pronoun, nominative it, possessive its or (Obsolete or Dialect) it, objective it; plural nominative they, possessive their or theirs, objective them.
- sex appeal.
- sexual intercourse.
- to love someone: She really has it bad for him.
- to possess the requisite abilities for something; be talented, adept, or proficient: In this business youeither have it or you don't.
- aware of the latest fads, fashions, etc.; up-to-date.
- attentive or alert: I'm just not with it early in the morning.
- understanding or appreciative of something, as jazz.
- Carnival Slang.being a member of the carnival.
Origin of it1
pronoun (subjective or objective)
Word Origin for it
the internet domain name for
Old English hit, neuter nominative and accusative of third person singular pronoun, from Proto-Germanic demonstrative base *khi- (cf. Old Frisian hit, Dutch het, Gothic hita "it"), from PIE *ko- "this" (see he). Used in place of any neuter noun, hence, as gender faded in Middle English, it took on the meaning "thing or animal spoken about before."
The h- was lost due to being in an unemphasized position, as in modern speech the h- in "give it to him," "ask her," "is only heard in the careful speech of the partially educated" [Weekley]. It "the sex act" is from 1610s; meaning "sex appeal (especially in a woman)" first attested 1904 in works of Rudyard Kipling, popularized 1927 as title of a book by Elinor Glyn, and by application of It Girl to silent-film star Clara Bow (1905-1965). In children's games, meaning "the one who must tag the others" is attested from 1842.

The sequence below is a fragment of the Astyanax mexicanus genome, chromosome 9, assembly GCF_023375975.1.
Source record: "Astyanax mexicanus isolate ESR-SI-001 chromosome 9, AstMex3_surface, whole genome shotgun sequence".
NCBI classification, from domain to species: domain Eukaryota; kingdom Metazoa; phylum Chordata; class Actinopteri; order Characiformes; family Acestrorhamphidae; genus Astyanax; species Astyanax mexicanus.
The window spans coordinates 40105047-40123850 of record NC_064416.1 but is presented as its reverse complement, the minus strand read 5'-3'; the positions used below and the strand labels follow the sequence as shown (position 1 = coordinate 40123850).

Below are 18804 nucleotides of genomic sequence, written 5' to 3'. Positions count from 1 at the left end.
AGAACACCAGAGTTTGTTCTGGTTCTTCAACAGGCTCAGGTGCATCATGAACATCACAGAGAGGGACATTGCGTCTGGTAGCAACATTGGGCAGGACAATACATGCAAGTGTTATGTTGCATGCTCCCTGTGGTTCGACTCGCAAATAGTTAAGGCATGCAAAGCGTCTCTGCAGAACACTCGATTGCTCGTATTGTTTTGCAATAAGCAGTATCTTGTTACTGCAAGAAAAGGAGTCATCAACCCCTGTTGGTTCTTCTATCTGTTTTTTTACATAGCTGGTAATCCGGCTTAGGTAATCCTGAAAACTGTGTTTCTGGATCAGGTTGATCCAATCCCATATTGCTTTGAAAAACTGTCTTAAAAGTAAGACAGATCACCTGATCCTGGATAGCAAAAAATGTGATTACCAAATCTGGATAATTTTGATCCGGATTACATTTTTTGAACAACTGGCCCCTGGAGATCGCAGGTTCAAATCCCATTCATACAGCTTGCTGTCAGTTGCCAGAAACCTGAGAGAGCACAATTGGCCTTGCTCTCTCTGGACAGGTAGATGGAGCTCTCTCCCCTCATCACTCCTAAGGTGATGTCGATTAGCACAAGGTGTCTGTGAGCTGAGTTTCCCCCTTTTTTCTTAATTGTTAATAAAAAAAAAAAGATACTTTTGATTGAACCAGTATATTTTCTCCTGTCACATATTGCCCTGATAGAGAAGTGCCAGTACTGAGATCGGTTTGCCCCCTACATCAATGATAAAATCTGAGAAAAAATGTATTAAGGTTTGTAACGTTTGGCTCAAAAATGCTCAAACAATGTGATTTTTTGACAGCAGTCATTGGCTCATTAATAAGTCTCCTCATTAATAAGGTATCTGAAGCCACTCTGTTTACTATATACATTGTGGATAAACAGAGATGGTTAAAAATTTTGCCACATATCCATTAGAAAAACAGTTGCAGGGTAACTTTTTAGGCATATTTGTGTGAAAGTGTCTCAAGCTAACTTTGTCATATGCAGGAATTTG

Receive or learn something, as in I have it on the best authority that he's running again. [Late 1600s]
Possess a solution, understand, as in Is this the new phone number? Do I have it straight? or I think I have it now. [Mid-1800s]
Take it, as in There's some ice cream left; go ahead and have it. This usage is always put as an imperative. [Second half of 1300s]
Have the victory, win, as in We've counted the votes and the nays have it. The related expressions have it over someone or have it all over someone mean “to be superior to someone.” For example, Jane has it all over Mary when it comes to reading aloud. [Early 1900s]
let someone have it. Give a beating, scolding, or punishment. For example, When she gets home Dad will let her have it. [Mid-1800s]
have it off. Have sexual intercourse, as in The two dogs were having it off in the backyard. [Colloquial; early 1900s] Also see the subsequent idioms beginning with have it; not have it.
In addition to the idioms beginning with it
- it figures
- it never rains but it pours
- it stands to reason
- it takes all sorts
- it takes getting used to
- it takes one to know one
- it takes two to tango
- that does it